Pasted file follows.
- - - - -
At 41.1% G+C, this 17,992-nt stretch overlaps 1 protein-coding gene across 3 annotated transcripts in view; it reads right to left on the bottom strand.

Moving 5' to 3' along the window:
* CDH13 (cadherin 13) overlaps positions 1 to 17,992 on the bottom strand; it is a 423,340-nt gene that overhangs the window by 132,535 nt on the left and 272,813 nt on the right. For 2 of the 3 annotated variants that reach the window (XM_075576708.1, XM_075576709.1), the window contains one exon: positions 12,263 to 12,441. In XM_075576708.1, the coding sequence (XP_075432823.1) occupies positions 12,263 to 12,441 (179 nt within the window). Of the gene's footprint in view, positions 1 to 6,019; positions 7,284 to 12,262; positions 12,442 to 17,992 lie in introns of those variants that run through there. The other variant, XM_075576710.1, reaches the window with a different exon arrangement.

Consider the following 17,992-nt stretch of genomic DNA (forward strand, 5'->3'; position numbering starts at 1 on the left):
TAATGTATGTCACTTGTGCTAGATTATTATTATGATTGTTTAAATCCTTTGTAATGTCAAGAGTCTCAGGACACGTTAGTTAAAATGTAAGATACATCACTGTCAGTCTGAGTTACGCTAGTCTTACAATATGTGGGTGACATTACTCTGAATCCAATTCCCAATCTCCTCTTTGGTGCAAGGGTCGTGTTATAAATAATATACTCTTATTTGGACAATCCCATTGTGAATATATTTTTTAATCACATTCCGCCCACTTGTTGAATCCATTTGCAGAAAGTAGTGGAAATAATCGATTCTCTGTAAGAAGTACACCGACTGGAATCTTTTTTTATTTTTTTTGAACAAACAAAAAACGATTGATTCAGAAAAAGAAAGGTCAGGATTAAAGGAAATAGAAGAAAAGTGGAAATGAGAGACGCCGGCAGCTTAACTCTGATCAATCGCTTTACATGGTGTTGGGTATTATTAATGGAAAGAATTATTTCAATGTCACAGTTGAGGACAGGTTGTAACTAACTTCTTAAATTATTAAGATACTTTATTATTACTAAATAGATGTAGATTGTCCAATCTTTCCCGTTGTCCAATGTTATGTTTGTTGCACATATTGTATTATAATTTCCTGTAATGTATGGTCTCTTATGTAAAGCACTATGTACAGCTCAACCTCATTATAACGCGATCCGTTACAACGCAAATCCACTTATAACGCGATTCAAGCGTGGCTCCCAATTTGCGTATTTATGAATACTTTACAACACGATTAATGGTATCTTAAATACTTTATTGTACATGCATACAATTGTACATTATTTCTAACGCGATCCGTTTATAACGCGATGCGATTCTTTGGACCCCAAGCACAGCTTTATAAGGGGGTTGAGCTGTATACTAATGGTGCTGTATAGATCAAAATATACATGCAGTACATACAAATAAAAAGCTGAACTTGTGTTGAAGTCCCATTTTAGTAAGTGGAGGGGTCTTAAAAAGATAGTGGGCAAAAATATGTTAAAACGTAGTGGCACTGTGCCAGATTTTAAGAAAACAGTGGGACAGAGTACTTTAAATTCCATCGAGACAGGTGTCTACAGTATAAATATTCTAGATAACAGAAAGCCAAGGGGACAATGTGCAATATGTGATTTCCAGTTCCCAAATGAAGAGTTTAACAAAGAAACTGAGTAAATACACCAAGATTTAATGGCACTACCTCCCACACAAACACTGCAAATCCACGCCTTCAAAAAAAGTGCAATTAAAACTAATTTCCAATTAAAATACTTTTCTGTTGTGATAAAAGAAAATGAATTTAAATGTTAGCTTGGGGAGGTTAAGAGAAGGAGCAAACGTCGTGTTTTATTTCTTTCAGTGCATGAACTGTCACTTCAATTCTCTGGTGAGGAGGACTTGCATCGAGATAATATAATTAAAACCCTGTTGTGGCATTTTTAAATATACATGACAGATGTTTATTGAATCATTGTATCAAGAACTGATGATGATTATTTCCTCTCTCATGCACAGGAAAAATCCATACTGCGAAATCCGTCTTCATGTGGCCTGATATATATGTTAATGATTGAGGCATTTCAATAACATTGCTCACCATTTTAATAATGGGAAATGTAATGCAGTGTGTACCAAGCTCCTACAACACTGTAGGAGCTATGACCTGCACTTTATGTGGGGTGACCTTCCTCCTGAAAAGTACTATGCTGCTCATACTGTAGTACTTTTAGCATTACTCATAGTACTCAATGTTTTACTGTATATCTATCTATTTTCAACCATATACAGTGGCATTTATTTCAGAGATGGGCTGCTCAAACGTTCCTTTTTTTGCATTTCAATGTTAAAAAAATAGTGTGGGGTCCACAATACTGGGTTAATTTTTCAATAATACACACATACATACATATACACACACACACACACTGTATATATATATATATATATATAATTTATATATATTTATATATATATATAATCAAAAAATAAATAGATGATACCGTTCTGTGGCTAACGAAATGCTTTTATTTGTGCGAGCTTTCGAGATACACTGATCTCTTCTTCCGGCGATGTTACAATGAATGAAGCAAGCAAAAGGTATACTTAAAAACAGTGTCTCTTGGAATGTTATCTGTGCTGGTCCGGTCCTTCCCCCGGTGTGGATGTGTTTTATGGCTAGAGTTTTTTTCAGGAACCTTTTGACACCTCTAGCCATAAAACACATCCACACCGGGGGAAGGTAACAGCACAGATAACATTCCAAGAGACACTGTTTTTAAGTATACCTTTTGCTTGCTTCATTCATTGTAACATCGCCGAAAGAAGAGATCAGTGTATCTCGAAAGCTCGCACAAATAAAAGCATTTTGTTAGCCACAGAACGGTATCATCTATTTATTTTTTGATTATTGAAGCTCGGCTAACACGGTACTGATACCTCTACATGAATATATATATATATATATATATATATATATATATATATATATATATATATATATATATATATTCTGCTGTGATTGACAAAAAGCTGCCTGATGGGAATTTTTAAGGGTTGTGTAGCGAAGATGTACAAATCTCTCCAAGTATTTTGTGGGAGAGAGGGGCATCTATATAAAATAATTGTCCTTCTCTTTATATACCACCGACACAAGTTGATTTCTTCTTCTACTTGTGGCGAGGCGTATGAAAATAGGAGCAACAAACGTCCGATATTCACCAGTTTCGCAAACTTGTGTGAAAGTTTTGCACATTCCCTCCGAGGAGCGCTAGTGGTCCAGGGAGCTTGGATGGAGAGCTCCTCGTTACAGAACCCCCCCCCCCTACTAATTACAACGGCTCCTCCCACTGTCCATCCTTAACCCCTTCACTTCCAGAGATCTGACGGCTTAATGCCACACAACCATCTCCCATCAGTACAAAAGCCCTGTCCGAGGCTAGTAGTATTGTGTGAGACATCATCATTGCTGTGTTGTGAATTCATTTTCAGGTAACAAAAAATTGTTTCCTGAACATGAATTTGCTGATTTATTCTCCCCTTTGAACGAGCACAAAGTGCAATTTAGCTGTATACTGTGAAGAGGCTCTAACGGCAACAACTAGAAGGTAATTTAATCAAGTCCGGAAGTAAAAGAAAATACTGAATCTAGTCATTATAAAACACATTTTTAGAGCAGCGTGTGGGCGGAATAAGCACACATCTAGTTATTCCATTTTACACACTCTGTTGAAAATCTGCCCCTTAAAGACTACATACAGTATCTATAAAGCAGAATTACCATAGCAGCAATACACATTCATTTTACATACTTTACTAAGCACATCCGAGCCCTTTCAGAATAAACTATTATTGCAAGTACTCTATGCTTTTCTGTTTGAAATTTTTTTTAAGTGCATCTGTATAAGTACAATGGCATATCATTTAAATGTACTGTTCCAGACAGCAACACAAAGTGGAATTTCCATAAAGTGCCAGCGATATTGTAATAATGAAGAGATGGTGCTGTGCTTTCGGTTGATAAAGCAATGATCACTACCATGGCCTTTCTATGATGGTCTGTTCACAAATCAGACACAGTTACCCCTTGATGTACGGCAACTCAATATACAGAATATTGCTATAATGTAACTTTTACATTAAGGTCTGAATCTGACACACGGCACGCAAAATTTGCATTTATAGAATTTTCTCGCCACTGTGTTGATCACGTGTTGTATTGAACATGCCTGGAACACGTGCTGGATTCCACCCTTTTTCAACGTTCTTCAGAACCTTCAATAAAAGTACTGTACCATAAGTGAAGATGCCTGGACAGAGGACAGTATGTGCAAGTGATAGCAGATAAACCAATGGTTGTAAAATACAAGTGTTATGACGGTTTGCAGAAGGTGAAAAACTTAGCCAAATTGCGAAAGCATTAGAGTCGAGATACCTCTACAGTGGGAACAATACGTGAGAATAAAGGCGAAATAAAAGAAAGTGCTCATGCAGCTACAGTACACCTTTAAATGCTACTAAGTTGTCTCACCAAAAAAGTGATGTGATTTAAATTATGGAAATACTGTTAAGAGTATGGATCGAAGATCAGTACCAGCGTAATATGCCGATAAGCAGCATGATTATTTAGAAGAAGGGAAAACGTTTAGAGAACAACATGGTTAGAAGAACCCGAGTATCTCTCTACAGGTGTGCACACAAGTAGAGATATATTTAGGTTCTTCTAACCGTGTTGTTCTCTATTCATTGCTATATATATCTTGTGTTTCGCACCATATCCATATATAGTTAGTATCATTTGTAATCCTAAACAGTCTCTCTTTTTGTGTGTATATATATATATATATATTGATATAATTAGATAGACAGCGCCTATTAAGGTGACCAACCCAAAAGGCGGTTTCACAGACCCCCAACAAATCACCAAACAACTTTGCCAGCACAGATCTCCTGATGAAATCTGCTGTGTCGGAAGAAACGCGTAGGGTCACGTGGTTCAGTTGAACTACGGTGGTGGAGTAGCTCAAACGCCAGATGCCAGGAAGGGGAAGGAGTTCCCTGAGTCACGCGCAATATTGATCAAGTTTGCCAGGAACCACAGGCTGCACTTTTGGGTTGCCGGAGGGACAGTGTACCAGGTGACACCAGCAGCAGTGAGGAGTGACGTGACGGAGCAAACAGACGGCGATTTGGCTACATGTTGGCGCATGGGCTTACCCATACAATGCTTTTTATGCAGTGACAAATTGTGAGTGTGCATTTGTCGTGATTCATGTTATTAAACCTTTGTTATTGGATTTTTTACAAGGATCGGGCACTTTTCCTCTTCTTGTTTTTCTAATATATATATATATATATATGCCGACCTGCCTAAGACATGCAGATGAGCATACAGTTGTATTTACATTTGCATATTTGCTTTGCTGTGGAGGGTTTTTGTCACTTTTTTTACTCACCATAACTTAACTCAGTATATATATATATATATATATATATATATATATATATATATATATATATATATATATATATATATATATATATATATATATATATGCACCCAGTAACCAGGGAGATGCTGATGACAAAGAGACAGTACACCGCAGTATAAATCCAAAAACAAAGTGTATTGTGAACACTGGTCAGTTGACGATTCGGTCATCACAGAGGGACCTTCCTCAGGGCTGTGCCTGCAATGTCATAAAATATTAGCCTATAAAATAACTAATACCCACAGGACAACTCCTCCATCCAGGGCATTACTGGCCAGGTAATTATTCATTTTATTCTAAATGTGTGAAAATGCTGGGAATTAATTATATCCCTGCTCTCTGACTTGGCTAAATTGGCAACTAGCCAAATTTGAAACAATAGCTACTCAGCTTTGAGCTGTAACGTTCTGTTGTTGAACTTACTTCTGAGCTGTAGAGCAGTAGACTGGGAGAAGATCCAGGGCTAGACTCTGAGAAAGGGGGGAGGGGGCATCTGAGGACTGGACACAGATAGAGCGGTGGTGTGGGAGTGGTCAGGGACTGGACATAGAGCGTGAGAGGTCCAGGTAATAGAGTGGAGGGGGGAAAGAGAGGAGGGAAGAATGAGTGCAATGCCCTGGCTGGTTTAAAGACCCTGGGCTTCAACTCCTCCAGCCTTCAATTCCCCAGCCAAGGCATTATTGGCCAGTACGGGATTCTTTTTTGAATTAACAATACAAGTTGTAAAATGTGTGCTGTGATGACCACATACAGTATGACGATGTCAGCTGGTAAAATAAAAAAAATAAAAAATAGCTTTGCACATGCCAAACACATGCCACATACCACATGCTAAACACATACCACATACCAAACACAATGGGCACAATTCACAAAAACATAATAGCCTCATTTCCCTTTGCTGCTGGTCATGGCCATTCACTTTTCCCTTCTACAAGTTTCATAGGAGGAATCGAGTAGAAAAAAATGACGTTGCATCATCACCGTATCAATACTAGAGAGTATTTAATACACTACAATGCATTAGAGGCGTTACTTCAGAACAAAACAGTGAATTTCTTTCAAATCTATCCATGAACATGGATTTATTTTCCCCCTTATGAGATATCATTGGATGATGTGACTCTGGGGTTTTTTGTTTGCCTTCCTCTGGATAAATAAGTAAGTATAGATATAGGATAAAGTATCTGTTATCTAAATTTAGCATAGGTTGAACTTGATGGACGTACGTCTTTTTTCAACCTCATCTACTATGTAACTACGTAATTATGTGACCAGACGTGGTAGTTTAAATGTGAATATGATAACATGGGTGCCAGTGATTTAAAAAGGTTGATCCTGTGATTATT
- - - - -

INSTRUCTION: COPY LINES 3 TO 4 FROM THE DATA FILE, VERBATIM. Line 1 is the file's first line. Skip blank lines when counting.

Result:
* CDH13 (cadherin 13) overlaps positions 1 to 17,992 on the bottom strand; it is a 423,340-nt gene that overhangs the window by 132,535 nt on the left and 272,813 nt on the right. For 2 of the 3 annotated variants that reach the window (XM_075576708.1, XM_075576709.1), the window contains one exon: positions 12,263 to 12,441. In XM_075576708.1, the coding sequence (XP_075432823.1) occupies positions 12,263 to 12,441 (179 nt within the window). Of the gene's footprint in view, positions 1 to 6,019; positions 7,284 to 12,262; positions 12,442 to 17,992 lie in introns of those variants that run through there. The other variant, XM_075576710.1, reaches the window with a different exon arrangement.

Consider the following 17,992-nt stretch of genomic DNA (forward strand, 5'->3'; position numbering starts at 1 on the left):